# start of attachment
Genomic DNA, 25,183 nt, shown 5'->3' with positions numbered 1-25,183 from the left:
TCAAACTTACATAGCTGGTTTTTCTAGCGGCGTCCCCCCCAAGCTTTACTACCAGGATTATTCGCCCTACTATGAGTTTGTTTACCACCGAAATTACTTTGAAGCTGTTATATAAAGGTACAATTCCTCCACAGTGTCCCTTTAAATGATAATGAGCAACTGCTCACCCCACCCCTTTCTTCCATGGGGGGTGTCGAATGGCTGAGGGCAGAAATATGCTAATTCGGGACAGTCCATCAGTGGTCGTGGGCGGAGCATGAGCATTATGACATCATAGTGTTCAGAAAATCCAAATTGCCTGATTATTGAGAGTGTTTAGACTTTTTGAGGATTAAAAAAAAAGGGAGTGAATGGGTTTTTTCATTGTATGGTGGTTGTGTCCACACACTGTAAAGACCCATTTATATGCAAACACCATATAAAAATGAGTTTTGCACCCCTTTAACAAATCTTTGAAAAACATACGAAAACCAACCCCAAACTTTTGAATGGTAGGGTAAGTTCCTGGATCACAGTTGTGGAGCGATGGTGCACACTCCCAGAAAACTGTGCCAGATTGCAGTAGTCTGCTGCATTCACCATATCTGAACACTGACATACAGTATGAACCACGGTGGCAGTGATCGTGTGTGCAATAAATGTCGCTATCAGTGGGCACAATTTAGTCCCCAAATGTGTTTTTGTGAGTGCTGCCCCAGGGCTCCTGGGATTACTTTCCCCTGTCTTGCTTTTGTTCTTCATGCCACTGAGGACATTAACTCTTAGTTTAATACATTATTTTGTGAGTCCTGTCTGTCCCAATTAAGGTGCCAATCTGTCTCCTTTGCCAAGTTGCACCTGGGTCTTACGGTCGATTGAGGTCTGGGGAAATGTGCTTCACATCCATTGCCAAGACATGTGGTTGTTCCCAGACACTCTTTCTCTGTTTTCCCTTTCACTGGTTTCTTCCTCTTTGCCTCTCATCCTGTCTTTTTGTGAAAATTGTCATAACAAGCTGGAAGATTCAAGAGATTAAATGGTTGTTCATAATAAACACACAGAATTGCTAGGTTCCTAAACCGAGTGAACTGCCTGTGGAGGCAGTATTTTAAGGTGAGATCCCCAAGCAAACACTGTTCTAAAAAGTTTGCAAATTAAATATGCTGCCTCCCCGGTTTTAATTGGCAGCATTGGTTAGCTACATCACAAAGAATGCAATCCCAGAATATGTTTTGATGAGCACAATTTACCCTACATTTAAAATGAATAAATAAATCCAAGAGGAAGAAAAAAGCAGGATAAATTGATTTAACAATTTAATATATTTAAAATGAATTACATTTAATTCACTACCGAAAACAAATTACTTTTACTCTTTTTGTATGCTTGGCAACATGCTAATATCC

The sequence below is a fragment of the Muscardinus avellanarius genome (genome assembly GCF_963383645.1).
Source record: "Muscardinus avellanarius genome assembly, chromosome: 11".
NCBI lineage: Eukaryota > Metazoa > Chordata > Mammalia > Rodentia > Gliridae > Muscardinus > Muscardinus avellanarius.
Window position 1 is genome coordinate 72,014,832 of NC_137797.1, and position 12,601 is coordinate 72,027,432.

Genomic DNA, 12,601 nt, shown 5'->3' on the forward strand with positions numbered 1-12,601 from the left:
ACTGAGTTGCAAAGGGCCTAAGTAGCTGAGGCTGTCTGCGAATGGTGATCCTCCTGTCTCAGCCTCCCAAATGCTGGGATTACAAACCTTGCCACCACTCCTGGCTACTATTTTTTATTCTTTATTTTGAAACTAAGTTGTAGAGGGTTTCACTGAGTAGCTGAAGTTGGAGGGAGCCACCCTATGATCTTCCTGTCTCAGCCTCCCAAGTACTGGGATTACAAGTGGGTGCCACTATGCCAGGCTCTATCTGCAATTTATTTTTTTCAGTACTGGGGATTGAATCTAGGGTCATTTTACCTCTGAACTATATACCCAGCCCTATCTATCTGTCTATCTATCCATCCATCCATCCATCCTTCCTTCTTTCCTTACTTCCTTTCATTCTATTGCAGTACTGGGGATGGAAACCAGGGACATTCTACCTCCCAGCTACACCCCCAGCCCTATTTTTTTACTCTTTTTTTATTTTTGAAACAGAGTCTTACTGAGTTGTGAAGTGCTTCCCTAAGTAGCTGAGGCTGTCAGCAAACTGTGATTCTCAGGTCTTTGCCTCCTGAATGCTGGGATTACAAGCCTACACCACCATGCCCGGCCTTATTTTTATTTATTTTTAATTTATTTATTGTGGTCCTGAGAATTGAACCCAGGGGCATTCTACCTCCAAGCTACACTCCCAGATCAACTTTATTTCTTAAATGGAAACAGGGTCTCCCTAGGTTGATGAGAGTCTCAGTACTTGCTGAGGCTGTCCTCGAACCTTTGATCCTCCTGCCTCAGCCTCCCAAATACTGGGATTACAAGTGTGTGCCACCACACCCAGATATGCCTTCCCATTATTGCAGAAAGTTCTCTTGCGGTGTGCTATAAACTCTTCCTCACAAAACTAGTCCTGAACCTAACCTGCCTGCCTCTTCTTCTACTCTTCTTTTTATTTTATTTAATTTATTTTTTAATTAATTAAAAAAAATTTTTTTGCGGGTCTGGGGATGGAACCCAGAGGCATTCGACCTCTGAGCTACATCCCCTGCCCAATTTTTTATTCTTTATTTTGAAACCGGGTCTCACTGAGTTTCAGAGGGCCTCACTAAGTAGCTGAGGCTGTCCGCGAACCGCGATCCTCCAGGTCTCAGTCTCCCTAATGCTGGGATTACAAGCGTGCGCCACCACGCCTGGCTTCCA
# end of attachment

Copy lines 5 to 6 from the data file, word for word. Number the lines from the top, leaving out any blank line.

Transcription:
NCBI lineage: Eukaryota > Metazoa > Chordata > Mammalia > Rodentia > Gliridae > Muscardinus > Muscardinus avellanarius.
Window position 1 is genome coordinate 72,014,832 of NC_137797.1, and position 12,601 is coordinate 72,027,432.